Applied Materials (AMAT 0.88%) is solving a key problem that the world is facing right now -- the semiconductor shortage. Despite how the shortage is boosting the company's growth, its stock doesn't reflect that and has turned in an underwhelming performance on the market so far in 2022.
Known for supplying manufacturing equipment, services, and software to chipmakers and foundries, Applied Materials delivered outstanding results in February that trumped Wall Street estimates. Investors, however, seem concerned about the company's near-term prospects, as its guidance wasn't as strong as expected.
But have investors done the right thing by dumping Applied Materials stock in 2022 even though the company looks set for long-term growth? Or will Applied Materials bulls have the last laugh? Let's see if we can answer these questions.
The bearish case for Applied Materials
Applied Materials' fiscal 2022 first-quarter results for the three months ending on Jan. 30, 2022, were quite solid. The company's revenue was up 21% year over year to a quarterly record of $6.27 billion, and adjusted earnings increased 36% over the prior year to $1.89 per share. The guidance, however, hinted at a slowdown in the company's growth.
Applied Materials guided for $1.90 per share in earnings on $6.35 billion in revenue for the fiscal second quarter at the midpoint of its range. The company delivered $1.63 per share in earnings in the prior-year period on revenue of $5.58 billion. The guidance suggests that Applied Materials' revenue growth could slow down to just 14% this quarter, while earnings would increase 16% compared to the prior-year period.
Analysts are also taking a dim view of Applied Materials' prospects, expecting just 15% revenue growth from the company this fiscal year followed by a 10% increase in the next one. That points toward a major slowdown over the terrific growth Applied Materials has clocked in recent years. The company's annual revenue increased 34% in fiscal 2021 (which ended on Oct. 31, 2021) and 25% in fiscal 2020, and investors would have expected another robust year given the booming demand for semiconductor manufacturing equipment.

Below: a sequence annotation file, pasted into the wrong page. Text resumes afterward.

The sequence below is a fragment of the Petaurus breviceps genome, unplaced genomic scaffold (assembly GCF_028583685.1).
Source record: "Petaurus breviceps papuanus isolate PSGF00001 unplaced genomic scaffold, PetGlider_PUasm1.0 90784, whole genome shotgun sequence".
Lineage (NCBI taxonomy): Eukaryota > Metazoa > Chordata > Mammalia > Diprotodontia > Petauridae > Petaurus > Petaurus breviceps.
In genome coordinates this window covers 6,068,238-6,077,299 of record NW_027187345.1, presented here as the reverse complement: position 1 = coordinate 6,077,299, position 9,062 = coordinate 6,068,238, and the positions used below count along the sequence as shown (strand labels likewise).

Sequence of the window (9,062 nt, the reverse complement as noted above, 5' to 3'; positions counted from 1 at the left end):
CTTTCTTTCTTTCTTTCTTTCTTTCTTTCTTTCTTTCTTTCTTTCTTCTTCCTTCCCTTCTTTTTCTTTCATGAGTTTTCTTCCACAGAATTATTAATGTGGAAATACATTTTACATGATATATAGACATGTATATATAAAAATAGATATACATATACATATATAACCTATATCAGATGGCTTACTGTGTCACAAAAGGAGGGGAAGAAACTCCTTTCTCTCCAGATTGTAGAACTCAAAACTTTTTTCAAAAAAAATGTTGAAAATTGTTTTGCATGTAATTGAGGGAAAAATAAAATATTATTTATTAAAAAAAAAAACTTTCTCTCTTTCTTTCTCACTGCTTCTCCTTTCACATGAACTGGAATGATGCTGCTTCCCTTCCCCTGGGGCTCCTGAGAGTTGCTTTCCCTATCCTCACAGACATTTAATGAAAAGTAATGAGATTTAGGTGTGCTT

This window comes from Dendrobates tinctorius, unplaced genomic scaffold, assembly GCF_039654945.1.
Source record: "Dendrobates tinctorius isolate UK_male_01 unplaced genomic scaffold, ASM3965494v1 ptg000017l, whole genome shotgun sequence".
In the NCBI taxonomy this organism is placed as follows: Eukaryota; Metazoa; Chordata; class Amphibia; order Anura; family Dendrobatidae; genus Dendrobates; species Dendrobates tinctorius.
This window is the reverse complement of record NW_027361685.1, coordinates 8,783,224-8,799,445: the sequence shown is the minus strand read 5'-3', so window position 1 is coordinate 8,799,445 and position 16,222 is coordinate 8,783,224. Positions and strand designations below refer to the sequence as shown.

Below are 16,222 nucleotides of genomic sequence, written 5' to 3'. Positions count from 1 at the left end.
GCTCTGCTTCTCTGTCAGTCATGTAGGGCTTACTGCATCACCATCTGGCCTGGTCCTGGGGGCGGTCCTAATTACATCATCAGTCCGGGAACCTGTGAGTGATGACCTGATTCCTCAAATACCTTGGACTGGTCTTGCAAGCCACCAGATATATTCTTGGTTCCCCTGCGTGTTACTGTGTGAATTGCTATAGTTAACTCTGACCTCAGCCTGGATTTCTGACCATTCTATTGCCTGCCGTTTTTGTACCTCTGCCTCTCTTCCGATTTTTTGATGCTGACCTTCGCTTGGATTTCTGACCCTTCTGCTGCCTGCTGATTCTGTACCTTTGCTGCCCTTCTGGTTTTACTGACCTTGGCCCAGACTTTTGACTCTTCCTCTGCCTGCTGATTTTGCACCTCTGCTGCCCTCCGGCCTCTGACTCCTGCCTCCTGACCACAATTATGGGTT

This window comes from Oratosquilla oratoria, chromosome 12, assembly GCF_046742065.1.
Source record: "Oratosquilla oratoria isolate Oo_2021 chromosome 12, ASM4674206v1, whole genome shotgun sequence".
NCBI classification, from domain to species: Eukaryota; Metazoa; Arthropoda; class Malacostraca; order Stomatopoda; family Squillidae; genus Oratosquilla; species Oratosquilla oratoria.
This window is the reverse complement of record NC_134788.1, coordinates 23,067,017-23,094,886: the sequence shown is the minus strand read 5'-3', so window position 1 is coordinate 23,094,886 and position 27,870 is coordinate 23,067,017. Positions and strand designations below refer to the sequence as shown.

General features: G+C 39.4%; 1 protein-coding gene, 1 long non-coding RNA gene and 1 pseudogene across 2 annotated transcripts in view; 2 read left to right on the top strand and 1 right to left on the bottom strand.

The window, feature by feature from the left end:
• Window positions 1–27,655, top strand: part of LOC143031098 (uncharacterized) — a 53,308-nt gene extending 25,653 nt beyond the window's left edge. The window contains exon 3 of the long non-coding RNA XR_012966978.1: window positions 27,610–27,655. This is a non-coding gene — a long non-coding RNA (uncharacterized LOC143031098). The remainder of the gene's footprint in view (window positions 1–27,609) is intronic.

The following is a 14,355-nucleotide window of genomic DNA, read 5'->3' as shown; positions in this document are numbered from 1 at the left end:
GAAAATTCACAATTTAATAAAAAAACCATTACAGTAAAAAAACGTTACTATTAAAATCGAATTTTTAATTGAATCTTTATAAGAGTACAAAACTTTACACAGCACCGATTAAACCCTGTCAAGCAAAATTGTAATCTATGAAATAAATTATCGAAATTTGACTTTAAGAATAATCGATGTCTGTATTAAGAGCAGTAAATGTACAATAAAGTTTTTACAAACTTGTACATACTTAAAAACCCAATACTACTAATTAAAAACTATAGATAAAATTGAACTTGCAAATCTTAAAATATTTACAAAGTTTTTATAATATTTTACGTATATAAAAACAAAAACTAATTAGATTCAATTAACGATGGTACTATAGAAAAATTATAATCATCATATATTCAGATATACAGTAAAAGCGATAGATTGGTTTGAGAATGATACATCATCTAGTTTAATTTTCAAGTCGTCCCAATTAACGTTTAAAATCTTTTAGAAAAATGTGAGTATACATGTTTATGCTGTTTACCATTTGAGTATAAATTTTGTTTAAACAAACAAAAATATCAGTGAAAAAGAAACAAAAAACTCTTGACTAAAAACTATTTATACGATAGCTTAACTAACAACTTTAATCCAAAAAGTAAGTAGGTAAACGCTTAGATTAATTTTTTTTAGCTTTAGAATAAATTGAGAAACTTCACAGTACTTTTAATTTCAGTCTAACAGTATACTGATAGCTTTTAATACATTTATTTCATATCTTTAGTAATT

Ironically, the reason why Applied Materials is losing momentum is because of the very problem that the company is trying to solve. CEO Gary Dickerson said on the company's February earnings conference call that "the biggest challenge we face today is the availability of certain silicon components that go into subsystems within our products."
So supply chain constraints and the lack of components required to finish the machines and deliver them to customers could weigh on Applied Materials in the near term. However, the bull case for the stock appears to be stronger than the bear case.
The bullish case
Applied Materials may be in a tough spot right now due to supply-related constraints, but demand for the company's products remains solid. That's evident from the $1.3 billion increase in the company's backlog in the fiscal first quarter. Applied Materials' overall backlog sits at $8 billion, and management expects to carry forward a sizable backlog into the next year as well.
Another reason to be positive about Applied Materials is that the company is taking steps to shore up its supply chain with the help of its supplier partners. Management expects gradual supply chain improvements as the year progresses, leading to growth in revenue and earnings throughout 2022 and 2023.
Savvy investors should also notice that the demand for semiconductor manufacturing equipment is expected to remain high over the long run. According to Applied Materials, the wafer fabrication equipment market is expected to grow over 15% in 2022 to a size of $100 billion, and the high levels of spending seem sustainable given the booming demand for chips.
The semiconductor industry is expected to add $400 billion in revenue from 2024 to 2030. This points toward a massive acceleration in semiconductor consumption, as it has taken almost 24 years for the industry to add the last $400 billion in revenue. This huge jump in semiconductor consumption in the coming years would drive the need for more investments in manufacturing equipment and other services, paving the way for long-term growth at Applied Materials.
As such, investors looking to buy a top semiconductor play for the long run should look past the near-term challenges that Applied Materials is facing. What's more, the stock is trading at just 15 times trailing earnings following its sharp pullback in 2022 -- a nice discount to the S&P 500's multiple of 25 -- giving investors a great opportunity to buy this company that seems built for long-term growth.